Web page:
Provisions Affecting Employer-Sponsored Plans and Benefits
The Cares Act includes provisions that allow easier access to retirement plan funds during the pandemic. Through Dec. 31, 2020, eligible participants may receive a distribution of up to $100,000 for coronavirus-related purposes. The 10% penalty for early withdrawals from qualified retirement accounts is waived, and income attributable to these distributions would be subject to tax over three years. A “coronavirus-related distribution” is a distribution made to an individual (1) who is diagnosed with COVID-19, (2) whose spouse or dependent is diagnosed with COVID-19, or (3) who experiences adverse financial consequences as a result of being quarantined, furloughed, laid off, reduced work hours, or is unable to work due to lack of available child care, among others. A plan may rely on a certification provided by the participant that he or she is eligible for the distribution.
In addition, the dollar amount available for loans from qualified plans is increasing for the 180-day period following enactment of the Act, from $50,000 to $100,000. The Act increases the percentage test limit for loans from half the present value of a participant’s benefit to the present value of the participant’s entire benefit. Also, the Act allows loan repayment to be delayed for one year from the original due date. This provision applies to an individual (1) who is diagnosed with COVID-19, (2) whose spouse or dependent is diagnosed with COVID-19, or (3) who experiences adverse financial consequences as a result of being quarantined, furloughed, laid off, reduced work hours, or is unable to work due to lack of available child care, among others.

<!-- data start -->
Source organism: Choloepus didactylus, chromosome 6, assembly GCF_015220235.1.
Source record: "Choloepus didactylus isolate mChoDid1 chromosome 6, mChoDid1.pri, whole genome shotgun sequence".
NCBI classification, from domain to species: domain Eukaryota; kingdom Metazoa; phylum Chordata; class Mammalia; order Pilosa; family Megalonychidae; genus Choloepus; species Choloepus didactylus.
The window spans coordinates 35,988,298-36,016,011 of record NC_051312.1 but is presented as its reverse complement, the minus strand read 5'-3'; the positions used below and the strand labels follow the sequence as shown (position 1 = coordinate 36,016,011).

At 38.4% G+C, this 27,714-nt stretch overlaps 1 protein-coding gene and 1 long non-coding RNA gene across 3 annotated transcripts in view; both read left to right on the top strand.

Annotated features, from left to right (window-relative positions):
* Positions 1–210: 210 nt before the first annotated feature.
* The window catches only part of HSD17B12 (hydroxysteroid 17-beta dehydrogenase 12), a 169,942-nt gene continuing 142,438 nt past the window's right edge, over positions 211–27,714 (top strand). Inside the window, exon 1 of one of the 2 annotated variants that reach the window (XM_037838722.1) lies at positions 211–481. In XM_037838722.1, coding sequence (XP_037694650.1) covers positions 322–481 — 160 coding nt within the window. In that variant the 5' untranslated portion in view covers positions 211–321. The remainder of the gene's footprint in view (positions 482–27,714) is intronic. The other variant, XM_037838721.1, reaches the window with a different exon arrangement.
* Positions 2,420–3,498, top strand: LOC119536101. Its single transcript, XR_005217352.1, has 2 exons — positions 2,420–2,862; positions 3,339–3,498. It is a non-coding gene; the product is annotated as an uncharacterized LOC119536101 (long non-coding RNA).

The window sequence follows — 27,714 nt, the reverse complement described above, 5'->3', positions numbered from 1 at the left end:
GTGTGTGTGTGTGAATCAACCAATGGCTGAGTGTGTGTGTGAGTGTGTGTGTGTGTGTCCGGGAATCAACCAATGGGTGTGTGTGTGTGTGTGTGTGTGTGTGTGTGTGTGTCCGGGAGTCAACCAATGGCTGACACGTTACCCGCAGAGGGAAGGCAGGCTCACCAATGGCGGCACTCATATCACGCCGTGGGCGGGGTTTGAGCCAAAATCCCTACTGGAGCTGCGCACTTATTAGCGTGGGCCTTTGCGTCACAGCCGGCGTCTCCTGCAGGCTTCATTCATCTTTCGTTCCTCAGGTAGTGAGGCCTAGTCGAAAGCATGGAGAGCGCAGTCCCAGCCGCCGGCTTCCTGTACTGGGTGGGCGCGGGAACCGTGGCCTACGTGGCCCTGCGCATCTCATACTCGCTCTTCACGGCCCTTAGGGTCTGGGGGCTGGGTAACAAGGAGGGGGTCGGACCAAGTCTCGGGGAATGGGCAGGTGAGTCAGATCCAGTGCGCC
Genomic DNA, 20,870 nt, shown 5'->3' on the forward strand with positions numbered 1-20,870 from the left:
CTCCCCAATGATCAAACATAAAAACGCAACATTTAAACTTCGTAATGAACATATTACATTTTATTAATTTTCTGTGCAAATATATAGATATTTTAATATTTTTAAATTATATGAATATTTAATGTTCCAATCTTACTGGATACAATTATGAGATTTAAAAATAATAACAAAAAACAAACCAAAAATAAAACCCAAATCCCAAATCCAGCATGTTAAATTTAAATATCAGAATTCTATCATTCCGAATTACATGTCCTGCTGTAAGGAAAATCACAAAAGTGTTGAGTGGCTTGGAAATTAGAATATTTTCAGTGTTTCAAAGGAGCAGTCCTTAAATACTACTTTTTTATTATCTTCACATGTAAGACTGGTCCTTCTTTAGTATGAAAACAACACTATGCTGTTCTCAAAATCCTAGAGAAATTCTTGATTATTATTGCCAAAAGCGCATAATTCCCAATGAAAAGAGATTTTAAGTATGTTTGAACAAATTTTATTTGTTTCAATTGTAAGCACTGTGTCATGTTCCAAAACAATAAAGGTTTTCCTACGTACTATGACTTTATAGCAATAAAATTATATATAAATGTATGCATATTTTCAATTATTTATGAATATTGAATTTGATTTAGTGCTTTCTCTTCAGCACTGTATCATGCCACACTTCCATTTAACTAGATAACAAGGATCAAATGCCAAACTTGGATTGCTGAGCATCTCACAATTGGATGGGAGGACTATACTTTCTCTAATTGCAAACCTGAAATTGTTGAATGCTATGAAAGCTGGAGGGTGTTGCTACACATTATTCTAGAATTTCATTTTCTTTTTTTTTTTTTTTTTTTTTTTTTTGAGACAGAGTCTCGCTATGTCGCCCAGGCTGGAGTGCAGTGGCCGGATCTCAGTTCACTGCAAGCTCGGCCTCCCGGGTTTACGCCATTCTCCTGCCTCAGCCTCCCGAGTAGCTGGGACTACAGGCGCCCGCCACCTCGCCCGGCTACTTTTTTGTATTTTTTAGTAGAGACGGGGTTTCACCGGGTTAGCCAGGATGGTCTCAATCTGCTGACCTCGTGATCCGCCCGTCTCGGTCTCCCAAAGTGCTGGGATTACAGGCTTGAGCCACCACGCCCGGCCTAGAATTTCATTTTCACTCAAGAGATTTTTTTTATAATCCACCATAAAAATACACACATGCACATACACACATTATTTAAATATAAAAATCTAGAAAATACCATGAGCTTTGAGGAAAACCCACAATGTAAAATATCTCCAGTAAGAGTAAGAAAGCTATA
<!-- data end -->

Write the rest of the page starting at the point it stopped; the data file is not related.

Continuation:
Lastly, the Act permits a one-year delay in required minimum distributions for defined contribution plans (under IRC section 401(a)), 403(a) and 403(b) plans, 457 plans and IRAs, but not defined benefit plans.
The Act delays the due date for plan amendments, as long as the plan is operated as though the amendment is in effect and any subsequent writing is made retroactive. Amendments that are required as a result of the Act have to be made by the last day of the plan year beginning on or after Jan. 1, 2022; and, for governmental plans, amendments required as a result of the Act have to be made by the last day of the plan year beginning on or after Jan. 1, 2024.
Employer Repayment of Student Loans
Under the Act, if an employer makes payments on an employee’s student loan interest or principal before Jan. 1, 2021, the payments would be excluded from the employee’s gross income. This exclusion would apply whether the payment is made to the employee or directly to the lender.
Single-Employer Plan Funding Rules
The Act delays minimum funding contributions for qualified defined benefit plan contributions due in 2020 (including quarterly contributions) until Jan. 1, 2021. The amount of each minimum required contribution is increased by interest accruing for the period between the original due date and the payment date. The interest will accrue at the plan effective interest rate for the plan year in which the payment is made.
Health Savings Accounts
The Act would allow a high-deductible health plan with a health savings account to cover remote, telehealth services without a deductible. In addition, the Act would allow funds in health savings accounts and flexible spending accounts to be used to purchase over-the-counter menstrual care products.